Motivated by these and other applications, in this paper, we introduce and study dual wavelet frames on manifolds. We consider the characteristics for the existence of dual wavelet frames in both continuous and discrete settings. In particular, discrete dual wavelet frame transforms and numerical examples on graphs are provided. The results may serve as an analysis tool for the processing of graph data. The paper is organized as follows. In Section 2, we briefly review some basic notations and concepts related to our present work. In Section 3, the conditions for the existence of dual wavelet frames on manifolds are proved. In Section 4, we discuss discrete dual wavelet frame transforms on graphs (DWFTG) and provide a multiresolution analysis (MRA) on a graph. For computation and applications in practice, in Section 5, we show that discrete dual wavelet frame transforms on graphs can be achieved by using low-degree Chebyshev polynomials. In addition, we give numerical simulations of fast dual wavelet frame transforms on graphs to demonstrate the efficient implementation of the framelet transforms.

The following is the list of notations used in this paper. Let , , and denote the set of real numbers and the set of natural number and integers, respectively. Let denote the conjugate of complex number . Let be the set of 2 convergent sequences on . Let be a manifold. For a given compact, connected, and smooth Riemannian manifold , let be a space of complex-valued square integrable functions on . Let be the Laplace-Beltrami operator on with respect to the metric . is the Kronecker delta function with if and 0 otherwise. Moreover, let denote a undirected, connected, weighted graphs, where is a discretization of a given manifold , is an edge set, and denotes a weight function. We consider here only finite graphs with .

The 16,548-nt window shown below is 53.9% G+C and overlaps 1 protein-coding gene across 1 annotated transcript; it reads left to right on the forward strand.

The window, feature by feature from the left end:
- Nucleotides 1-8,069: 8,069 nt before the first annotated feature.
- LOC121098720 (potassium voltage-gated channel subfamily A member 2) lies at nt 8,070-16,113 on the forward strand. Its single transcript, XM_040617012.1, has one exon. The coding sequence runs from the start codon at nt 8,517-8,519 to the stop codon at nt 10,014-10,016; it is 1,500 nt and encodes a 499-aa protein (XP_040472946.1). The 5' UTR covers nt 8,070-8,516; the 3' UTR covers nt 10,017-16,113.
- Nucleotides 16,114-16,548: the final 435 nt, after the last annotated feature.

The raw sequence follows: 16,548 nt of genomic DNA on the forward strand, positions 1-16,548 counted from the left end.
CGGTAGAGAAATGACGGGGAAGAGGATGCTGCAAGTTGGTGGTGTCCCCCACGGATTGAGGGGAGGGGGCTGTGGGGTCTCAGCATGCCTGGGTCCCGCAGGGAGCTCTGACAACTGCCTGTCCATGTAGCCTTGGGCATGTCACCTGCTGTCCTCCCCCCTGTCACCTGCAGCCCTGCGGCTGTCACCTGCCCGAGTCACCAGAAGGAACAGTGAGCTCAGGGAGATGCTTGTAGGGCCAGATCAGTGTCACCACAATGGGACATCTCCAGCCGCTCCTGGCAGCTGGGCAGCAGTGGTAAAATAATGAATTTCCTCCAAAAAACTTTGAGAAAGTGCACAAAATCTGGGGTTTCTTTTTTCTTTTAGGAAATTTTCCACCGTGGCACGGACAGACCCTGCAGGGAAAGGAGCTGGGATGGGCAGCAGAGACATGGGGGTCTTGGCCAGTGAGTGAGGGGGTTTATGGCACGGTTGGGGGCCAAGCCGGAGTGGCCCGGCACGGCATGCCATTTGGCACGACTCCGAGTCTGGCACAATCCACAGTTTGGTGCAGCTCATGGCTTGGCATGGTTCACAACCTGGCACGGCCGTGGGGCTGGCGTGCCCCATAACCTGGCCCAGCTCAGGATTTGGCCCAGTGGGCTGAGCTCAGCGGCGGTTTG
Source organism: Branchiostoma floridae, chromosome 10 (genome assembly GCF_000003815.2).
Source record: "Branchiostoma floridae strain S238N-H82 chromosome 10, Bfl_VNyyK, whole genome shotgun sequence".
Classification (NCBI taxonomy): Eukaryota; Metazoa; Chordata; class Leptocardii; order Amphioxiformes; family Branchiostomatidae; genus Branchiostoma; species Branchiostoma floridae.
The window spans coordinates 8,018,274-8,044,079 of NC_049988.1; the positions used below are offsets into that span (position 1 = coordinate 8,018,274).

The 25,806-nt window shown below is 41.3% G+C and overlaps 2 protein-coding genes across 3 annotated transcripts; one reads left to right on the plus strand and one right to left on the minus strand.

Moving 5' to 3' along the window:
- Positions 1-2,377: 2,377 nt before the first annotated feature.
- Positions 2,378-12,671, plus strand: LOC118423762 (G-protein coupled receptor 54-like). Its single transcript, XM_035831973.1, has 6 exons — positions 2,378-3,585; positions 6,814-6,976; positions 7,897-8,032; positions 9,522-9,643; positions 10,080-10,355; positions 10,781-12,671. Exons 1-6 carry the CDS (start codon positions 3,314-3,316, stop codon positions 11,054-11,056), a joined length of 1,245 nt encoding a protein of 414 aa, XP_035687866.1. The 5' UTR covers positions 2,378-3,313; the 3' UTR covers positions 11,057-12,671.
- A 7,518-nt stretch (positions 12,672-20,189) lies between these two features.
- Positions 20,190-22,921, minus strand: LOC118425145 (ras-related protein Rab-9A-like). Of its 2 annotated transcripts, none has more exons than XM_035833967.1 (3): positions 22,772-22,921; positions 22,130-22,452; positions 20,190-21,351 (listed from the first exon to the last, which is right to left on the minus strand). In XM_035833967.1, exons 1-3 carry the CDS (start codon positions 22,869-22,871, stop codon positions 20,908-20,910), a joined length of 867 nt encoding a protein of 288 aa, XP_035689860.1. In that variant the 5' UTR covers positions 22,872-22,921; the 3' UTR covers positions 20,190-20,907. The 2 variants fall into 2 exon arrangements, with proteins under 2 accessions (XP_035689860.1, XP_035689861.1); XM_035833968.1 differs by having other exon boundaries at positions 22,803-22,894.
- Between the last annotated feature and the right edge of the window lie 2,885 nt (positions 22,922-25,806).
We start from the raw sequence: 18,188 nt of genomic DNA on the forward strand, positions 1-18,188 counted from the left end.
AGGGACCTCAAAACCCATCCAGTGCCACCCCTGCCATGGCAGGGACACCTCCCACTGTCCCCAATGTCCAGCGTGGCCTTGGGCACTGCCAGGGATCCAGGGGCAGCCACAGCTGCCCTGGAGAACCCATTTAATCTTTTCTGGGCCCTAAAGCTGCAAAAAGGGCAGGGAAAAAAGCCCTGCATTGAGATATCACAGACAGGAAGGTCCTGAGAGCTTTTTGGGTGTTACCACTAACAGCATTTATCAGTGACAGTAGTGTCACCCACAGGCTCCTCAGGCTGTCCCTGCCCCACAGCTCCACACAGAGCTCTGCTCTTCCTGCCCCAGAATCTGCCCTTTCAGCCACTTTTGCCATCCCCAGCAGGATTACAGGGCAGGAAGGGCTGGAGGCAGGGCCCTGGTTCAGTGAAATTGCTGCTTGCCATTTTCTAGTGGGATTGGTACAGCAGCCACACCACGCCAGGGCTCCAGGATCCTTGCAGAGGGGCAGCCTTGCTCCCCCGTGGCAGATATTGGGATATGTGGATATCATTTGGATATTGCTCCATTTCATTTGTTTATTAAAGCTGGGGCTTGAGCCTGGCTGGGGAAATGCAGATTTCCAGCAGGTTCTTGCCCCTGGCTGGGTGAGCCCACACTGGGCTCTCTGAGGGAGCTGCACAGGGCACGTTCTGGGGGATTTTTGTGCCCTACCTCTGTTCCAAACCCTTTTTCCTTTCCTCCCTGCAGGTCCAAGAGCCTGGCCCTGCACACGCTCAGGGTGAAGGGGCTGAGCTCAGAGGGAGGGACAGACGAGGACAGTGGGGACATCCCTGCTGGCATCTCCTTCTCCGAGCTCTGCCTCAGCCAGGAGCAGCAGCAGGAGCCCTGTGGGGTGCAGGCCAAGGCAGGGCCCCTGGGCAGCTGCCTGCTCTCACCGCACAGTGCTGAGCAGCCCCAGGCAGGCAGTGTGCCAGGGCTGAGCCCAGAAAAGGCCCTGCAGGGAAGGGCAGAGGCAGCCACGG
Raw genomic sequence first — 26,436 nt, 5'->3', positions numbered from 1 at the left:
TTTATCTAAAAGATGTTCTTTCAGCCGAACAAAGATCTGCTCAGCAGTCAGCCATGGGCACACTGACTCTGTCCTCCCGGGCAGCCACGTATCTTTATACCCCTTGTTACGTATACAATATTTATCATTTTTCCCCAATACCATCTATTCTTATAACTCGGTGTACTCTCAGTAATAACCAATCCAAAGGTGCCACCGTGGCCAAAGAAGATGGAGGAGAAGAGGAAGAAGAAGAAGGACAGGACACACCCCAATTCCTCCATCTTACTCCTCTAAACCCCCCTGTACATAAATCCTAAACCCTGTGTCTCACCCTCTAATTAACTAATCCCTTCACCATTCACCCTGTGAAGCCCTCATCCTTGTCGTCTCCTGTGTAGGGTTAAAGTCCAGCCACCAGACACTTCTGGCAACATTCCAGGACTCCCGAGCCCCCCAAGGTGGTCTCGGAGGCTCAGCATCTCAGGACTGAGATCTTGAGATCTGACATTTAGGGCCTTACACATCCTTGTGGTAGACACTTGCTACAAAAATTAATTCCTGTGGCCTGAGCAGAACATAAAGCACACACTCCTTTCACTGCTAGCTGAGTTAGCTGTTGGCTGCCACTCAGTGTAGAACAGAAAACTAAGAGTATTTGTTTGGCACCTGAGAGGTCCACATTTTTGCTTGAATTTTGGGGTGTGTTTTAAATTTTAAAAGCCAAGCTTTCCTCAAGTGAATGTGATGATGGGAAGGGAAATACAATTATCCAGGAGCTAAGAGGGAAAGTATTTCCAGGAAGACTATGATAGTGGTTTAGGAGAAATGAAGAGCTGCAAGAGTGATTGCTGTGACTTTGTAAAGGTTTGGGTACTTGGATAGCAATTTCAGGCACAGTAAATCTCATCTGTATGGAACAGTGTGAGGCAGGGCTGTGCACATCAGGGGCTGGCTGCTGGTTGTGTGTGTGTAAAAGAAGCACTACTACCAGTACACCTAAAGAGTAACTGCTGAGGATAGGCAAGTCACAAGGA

2. Definitions and Concepts on Manifolds

Throughout this paper, we will use the following notations for the inner product and norm for the space of .where , (or simply ) denotes the measure from the area element of a Riemannian metric on , a probability measure satisfies , and endowed with the norm.

Definition 1. Let be the Laplace-Beltrami operator on , and ; if the eigenvalue problem holds, then the sequence of pairs is called a well-defined eigensystem for .

Definition 2. The two sequences pairs and are said to be a biorthonormal eigenpair for , if they satisfy the following properties:
(1) A pair of sequences form an biorthonormal basis of ; i.e., .
(2) Each of the two sequences is a nondecreasing sequence of nonnegative numbers and satisfies and , respectively.

Since and are an biorthonormal eigenpair for , the following can be given.

Definition 3. The generalized Fourier transform of a function is defined by with , .

So, we can get the following result [6].

Theorem 4. Any has the Fourier expansion in and the Parseval relation holds. In particular, when , Parseval’s identity holds.

Let refinable function and its dual function which satisfy the following scaling equation: where , are all finitely supported and called a refinement mask or the low filter, respectively.

Given such a pair refinable function and with mask and , we define a pair functions set and as follows: where and are called wavelet frame masks or the high pass filters of the system, respectively.

For and defined by (7), denote and . So, there is the following definition of a quasi-affine system on manifold [1].

Definition 5. Let be a set of functions. A quasi-affine system is defined as where

In fact, can be explained as the dilation and translation of at scale and a point . And again, a similar definition for can be given as follows: where

Definition 6. Given a Hilbert space and a set of vectors , if there exist two positive constants and such that the inequality holds for all , then a set of vectors is called a frame in .

Now, we begin to give the definition of a pair of dual wavelet frame on manifolds.

Definition 7. For given and , if
and defined by (8) and (10) are in